Why a Last-Minute Home Birth Is Not Better Than Laboring Alone in the Pandemic

The coronavirus pandemic has forced expecting parents to revise their birth plans, with hospitals allowing only one support person during delivery. Some hospitals moved to ban even that one visitor, and many protested that this could have detrimental health consequences for mothers. That could have been the case for one New Jersey mother, who just had a last-minute home birth rather than stay in the hospital alone.

“They were like, ‘OK, your husband has to wait in the car … He can’t come back with you because of everything that’s going on,’ ” Erin Persia told Philadelphia news station WPVI of her arrival at Virtua Voorhees Hospital on Friday.

She hadn’t been told that partners were banned, and the news came as a complete shock. After the fact, a hospital spokesperson told WPVI that this was a misunderstanding, and a support person is allowed during delivery at this time. But in that moment, alone in the triage center, Persia started having a panic attack.

Though she had been experiencing contractions on the way there, she determined that they had stopped, and she could go home.

Persia, who has three other children, was a bit mistaken on that front. The contractions returned, and she wound up sitting in her bathtub for two hours.

“I was already in labor for maybe seven hours at the time, and I was like, ‘I can’t do this for very long’ and as soon as I said that, I felt her move down,” Persia told the station. By then it was too late for any medical intervention.

With only her husband present, Persia delivered 9 lb., 6 oz. baby Amelia right there in the tub. Both mother and baby are completely healthy, and neither had to step foot in the hospital.

This isn’t always the case with home births, particularly not unplanned ones. Doctors don’t recommend this as a backup plan, even given our present circumstances. There are several risks to involved for both mother and baby in a home birth, and those are exacerbated when there’s no medical professional on site.

“One of the biggest complications, whether you’re in the hospital or not, is postpartum hemorrhage,” Katie Hicks, an OB-GYN from Massachusetts, told SheKnows. “Being in a place that has a blood bank and has your blood type on file would speed up the ability to take care of a postpartum hemorrhage, which is something that can happen very rapidly and very dramatically.”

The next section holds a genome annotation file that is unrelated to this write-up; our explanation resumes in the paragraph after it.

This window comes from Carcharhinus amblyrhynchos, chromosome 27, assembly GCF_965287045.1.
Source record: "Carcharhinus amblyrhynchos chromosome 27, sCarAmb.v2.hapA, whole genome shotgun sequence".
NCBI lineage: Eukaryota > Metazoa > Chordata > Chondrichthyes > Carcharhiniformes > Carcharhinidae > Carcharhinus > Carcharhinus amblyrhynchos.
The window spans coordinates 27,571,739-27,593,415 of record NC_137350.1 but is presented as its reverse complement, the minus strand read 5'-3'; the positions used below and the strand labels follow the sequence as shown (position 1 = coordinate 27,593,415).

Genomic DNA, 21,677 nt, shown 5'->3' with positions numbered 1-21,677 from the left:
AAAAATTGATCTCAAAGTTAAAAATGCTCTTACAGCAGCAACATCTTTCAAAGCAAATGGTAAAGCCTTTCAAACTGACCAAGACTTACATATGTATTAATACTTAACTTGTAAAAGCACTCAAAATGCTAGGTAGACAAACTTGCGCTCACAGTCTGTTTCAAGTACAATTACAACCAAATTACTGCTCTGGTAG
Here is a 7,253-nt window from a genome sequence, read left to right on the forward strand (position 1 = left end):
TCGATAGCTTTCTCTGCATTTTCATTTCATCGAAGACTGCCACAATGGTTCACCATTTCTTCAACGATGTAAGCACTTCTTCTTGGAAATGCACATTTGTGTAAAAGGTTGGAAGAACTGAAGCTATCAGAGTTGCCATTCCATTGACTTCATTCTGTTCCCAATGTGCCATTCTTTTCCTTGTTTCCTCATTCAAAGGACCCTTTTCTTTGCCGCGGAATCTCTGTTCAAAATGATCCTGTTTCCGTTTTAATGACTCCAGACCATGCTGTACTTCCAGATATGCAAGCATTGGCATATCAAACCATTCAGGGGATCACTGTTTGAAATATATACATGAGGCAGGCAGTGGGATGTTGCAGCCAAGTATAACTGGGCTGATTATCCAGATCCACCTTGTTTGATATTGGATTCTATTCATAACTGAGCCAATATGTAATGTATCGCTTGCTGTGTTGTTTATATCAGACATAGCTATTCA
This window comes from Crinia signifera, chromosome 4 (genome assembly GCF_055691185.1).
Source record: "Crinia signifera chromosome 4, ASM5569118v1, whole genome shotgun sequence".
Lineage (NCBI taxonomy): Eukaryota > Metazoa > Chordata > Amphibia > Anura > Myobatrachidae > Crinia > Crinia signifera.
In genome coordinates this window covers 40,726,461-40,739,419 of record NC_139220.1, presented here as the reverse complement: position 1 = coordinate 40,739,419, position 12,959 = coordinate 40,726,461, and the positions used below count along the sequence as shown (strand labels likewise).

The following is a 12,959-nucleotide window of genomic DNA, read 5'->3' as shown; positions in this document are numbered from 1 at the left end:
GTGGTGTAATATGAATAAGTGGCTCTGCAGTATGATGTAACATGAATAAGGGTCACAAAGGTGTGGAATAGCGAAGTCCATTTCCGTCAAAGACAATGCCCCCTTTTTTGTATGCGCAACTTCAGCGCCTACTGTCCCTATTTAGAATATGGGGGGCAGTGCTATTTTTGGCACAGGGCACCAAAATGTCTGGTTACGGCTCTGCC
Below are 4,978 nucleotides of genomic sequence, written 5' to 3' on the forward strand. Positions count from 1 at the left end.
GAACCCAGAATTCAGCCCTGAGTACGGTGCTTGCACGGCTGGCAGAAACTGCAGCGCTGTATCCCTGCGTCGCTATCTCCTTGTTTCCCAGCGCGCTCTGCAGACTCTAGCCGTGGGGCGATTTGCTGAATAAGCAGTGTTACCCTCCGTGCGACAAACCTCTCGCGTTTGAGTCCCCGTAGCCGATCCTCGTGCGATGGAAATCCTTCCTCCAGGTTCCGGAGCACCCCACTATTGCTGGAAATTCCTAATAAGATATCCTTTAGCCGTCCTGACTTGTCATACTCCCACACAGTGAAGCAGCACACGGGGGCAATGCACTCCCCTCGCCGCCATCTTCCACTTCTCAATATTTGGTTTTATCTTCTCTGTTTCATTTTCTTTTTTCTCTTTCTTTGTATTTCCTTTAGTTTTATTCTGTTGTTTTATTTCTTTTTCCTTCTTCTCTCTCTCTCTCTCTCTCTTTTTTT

Another possible complication for the mother is abnormally high pressure. Both of these conditions have been linked to the high occurrence of maternal mortality in the U.S.

Then, of course, there’s the health of the baby to consider. Hicks explained that the most common complication during vaginal birth is oxygen deprivation, either because the umbilical cord is wrapped around the infant’s neck or because there were rapid contractions compressing the cord.

“Some of those babies need temporary resuscitation right after birth,” Hicks said, describing how doctors or nurses can give the baby oxygen or assist breathing with a bag. “In most cases, you can sail through that, if you have the proper equipment and the proper people around.”

This is a risk parents take with every home birth, but during a pandemic, when emergency services are stretched thin and an ambulance might be delayed, it’s even riskier.

“Those first five minutes are really critical,” Hicks said.

Women choosing a home birth well in advance of their due date have a chance to evaluate these risks against those of being in a hospital. But it’s definitely not something anyone should do at the last minute — not on purpose, anyway.

Still, we are very happy that it all worked out for the Persia family.

“I think the best part of this whole experience is we are HOME, safe, comfortable, in our own bed!” Erin Persia wrote on Facebook the day after her ordeal. “I used my own bathroom all night and showered in my own shower. There’s nothing better than that!”

These celebrities who chose a home birth would agree with her.

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